Signaling, Free Cash Flow, and 'Nonmonotonic' Dividends
37 Pages Posted: 30 Nov 2002
Date Written: June 2002
It has long been argued that dividends are used as a signal of future earnings or as a means of distributing excess cash. However, the empirical tests of these two hypotheses have generated inconclusive results. One reason for these inconclusive results is that no model combines both the signaling and cash-flow-distribution aspects of dividends. This paper develops a framework in which firms have an incentive to pay dividends to both signal and distribute free cash flows. High-quality observationally-distinct firms pay dividends to eliminate the free-cash-flow problem, while high-quality observationally-similar firms that the market perceives as intermediate quality pay dividends to both signal future earnings and reduce the free-cash-flow problem. The equilibrium entails a nonmonotonicity in dividend payments with respect to the signal observed by the market at the interim date; the highest quality firms pay lower dividends than those of intermediate quality. Our theoretical argument helps reconcile the existing inconclusive empirical findings and also generates new empirical predictions that are then tested. The evidence supports these predictions.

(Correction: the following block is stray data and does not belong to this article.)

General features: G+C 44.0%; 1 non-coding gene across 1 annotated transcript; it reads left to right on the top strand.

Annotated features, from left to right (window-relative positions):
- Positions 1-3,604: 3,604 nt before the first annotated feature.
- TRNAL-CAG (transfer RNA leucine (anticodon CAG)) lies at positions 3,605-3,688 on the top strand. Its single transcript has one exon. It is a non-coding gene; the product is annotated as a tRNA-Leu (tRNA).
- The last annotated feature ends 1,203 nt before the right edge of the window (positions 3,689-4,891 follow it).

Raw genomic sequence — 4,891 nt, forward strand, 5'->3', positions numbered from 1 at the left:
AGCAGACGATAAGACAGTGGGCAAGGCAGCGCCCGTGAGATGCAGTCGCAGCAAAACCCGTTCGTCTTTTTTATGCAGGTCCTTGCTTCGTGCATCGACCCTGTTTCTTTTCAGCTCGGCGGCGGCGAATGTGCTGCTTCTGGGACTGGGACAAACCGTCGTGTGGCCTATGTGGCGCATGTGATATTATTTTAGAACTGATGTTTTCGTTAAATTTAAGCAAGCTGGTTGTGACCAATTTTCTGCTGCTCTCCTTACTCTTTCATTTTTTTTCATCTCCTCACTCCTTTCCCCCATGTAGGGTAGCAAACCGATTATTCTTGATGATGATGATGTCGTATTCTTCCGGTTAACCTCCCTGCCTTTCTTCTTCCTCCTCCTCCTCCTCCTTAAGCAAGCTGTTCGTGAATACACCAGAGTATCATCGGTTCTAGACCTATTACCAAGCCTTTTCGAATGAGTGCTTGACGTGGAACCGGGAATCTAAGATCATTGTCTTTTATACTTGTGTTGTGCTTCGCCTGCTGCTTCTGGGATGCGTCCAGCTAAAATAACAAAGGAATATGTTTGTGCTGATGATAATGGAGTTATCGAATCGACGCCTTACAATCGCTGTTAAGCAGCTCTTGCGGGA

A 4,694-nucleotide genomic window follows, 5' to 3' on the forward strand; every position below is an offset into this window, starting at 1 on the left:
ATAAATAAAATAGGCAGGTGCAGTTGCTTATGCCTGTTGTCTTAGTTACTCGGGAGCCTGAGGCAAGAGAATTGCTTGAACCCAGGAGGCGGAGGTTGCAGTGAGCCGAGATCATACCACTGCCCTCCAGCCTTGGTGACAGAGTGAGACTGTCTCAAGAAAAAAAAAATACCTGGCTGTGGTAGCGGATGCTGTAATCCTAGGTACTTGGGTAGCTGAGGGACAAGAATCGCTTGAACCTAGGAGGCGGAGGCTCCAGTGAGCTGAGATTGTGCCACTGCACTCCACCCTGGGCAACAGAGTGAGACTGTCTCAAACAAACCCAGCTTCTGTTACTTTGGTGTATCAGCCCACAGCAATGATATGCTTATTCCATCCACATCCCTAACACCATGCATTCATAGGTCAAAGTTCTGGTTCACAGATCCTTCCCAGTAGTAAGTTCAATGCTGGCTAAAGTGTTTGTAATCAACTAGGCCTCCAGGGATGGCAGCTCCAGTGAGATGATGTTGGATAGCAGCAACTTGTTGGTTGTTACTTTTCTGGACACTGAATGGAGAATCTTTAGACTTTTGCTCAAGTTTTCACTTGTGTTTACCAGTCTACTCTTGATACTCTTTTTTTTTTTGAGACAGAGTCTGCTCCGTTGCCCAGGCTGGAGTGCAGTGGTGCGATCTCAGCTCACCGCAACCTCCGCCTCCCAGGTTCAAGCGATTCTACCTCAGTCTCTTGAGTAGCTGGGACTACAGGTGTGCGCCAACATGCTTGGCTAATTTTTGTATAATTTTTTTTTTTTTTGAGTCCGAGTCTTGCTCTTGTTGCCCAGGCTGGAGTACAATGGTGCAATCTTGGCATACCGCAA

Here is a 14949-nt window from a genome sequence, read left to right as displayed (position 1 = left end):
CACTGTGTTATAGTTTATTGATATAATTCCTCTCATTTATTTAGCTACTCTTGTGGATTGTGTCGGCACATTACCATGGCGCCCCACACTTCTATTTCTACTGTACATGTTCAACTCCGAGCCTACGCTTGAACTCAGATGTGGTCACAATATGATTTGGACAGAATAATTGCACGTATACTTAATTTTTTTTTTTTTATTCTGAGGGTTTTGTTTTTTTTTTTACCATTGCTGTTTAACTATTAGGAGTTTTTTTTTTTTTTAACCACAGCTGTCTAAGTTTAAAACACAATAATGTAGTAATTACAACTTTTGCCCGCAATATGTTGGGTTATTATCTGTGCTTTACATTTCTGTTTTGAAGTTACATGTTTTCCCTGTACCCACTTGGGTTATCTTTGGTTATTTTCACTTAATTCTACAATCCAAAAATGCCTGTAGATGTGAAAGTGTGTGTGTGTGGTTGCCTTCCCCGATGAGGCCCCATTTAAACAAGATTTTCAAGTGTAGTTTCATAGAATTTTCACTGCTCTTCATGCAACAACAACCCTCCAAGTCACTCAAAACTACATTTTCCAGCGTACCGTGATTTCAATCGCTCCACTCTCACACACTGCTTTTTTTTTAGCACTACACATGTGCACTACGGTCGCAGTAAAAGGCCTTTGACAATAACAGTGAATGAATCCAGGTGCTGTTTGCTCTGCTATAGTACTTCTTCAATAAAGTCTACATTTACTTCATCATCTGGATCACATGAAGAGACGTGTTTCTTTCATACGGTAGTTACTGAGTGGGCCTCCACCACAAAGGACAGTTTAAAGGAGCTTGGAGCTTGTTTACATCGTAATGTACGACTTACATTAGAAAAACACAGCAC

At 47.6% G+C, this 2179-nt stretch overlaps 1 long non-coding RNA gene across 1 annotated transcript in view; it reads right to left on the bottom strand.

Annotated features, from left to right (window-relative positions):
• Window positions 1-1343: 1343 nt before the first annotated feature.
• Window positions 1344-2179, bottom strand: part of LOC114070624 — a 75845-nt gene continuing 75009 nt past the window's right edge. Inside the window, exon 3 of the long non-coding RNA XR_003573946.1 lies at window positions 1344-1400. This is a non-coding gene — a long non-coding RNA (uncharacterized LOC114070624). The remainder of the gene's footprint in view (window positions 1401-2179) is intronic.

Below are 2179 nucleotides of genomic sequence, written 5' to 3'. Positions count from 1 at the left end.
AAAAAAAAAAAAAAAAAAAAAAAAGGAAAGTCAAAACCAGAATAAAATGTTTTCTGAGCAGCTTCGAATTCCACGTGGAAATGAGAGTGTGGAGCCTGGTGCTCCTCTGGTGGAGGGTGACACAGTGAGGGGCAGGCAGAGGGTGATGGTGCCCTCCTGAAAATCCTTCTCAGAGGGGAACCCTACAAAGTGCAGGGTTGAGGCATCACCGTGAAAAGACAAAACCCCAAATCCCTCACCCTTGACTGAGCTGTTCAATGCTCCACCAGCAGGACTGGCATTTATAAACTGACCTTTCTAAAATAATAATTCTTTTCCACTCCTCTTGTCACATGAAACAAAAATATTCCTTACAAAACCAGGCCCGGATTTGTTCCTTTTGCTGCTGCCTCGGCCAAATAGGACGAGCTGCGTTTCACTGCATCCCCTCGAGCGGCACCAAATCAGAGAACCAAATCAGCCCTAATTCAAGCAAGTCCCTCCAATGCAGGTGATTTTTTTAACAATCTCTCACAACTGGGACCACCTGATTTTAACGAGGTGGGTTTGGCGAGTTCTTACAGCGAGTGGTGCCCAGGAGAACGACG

JEL Classification: G35
Suggested Citation: Suggested Citation